Building and Maintaining Scalable Products on AWS
The AWS Summit last week introduced to us some great tools for creating and maintaining scalable cloud-based products on AWS. In building scalable products on cloud, developers are faced with a few challenges that are insignificant when working with single-instance servers. These challenges include quick configuration of multiple servers, quick codebase deployment, performance monitoring, autoscaling, etc.
The three most relevant tools introduced were CloudFormation, Elastic BeanStalk and OpsWorks. All of them belong to the Deployment & Management section of AWS. They are tools for developers to allocate, organize, monitor and control AWS resources like EC2, RDS, S3, Elastic IP, Load Balancer, etc. Clients are charged for the usage of these resources instead of the tools themselves.
CloudFormation is a tool to specify and maintain server architecture. It provides several templates for popular architectures. The architecture configured with CloudFormation is abstract in that it does not involve the provisioning of any real hardwares and softwares. It serves as a guide for other services that do work on server allocation and maintenance.
OpsWorks is a service that provides a more specific operation on server resources in a project. A complete setup procedure using OpsWorks contains 4 steps. First, it requires the client to define one or more stacks using CloudFormation. Each stack stands for a set of servers that work for the same purpose (eg. We can have a production stack and a development stack, each containing a number of servers). Second, for each stack, the client is guided to pick one or several layers. A layer stands for a development environment. For example, it can be a node.js layer, a php layer, a database layer or a cache system layer. Third, the client need to add a number of instances to each of the stack, depending needs. Fourth, the client uploads a working project and let OpsWorks deploy it into the cloud. We can see that OpsWorks gives clients a multi-layer view of the products they are building with cloud resources. It then helps clients to define products with a coarse-to-fine approach.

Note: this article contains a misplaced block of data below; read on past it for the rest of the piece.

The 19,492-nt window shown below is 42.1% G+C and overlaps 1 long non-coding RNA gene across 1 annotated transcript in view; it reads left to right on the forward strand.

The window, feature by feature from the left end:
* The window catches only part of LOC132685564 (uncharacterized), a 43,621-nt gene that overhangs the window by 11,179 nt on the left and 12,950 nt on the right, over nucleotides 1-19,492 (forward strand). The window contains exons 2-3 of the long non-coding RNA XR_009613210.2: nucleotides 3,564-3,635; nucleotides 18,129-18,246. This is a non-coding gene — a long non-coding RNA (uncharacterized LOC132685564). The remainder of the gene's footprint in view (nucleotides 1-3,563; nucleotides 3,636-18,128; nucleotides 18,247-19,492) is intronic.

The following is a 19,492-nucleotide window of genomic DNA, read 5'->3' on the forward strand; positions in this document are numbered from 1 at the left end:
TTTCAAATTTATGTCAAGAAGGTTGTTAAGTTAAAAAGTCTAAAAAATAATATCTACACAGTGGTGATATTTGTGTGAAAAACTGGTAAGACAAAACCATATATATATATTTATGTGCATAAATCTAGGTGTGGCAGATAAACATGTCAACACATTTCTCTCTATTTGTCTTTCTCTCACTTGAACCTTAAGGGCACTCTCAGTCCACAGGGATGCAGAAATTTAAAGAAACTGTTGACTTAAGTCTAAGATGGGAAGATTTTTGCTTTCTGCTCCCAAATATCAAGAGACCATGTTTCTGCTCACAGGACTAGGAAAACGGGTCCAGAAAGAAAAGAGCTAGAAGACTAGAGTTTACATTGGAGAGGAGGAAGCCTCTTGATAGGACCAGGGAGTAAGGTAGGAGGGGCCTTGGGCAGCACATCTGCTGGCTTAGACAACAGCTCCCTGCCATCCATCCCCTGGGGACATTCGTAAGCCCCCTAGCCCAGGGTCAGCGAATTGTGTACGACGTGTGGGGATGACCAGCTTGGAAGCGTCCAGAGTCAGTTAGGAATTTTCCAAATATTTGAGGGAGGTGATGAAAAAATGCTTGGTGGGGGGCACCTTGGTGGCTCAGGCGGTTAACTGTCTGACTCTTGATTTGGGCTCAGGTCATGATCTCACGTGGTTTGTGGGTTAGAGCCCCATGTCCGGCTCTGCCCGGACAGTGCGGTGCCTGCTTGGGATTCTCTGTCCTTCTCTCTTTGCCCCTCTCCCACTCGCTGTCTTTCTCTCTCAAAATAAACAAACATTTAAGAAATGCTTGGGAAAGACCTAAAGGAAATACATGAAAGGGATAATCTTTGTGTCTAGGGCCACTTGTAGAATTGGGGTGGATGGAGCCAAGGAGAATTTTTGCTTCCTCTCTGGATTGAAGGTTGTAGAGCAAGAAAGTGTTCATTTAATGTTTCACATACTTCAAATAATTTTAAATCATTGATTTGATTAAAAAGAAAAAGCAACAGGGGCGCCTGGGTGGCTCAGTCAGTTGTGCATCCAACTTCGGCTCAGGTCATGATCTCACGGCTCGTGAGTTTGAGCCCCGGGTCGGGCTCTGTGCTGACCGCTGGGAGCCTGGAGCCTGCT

Elastic Beanstalk (EB) is a tool focused on deployment and autoscaling. Although it works on the same set of resources as the above tools, it provides a different high-level view to clients and gives its unique functionalities. First, it provides a command line program which allows developers to push their finished work directly from the local terminal. Second, its online console allows to you define 'environments'. An environment is set of resources that are necessary for launching a web service. A minimum environment contains an EC2 instance, an elastic IP, an s3 bucket and an RDS instance. Usually clients will allocate a lot more than this. Third, EB provides autoscaling service. Clients define the minimum and maximum number of EC2 instances allocable and the metrics used as autoscaling criteria. Last but not least, EB provides monitoring services on multiple parameters like CPU usage, network in and network out.
There are also other tools and services available for maintaining cloud resources which will largely facilitate the building of scalable products. Developers who want to use them need to study carefully about them and choose the ones that work best for their situation.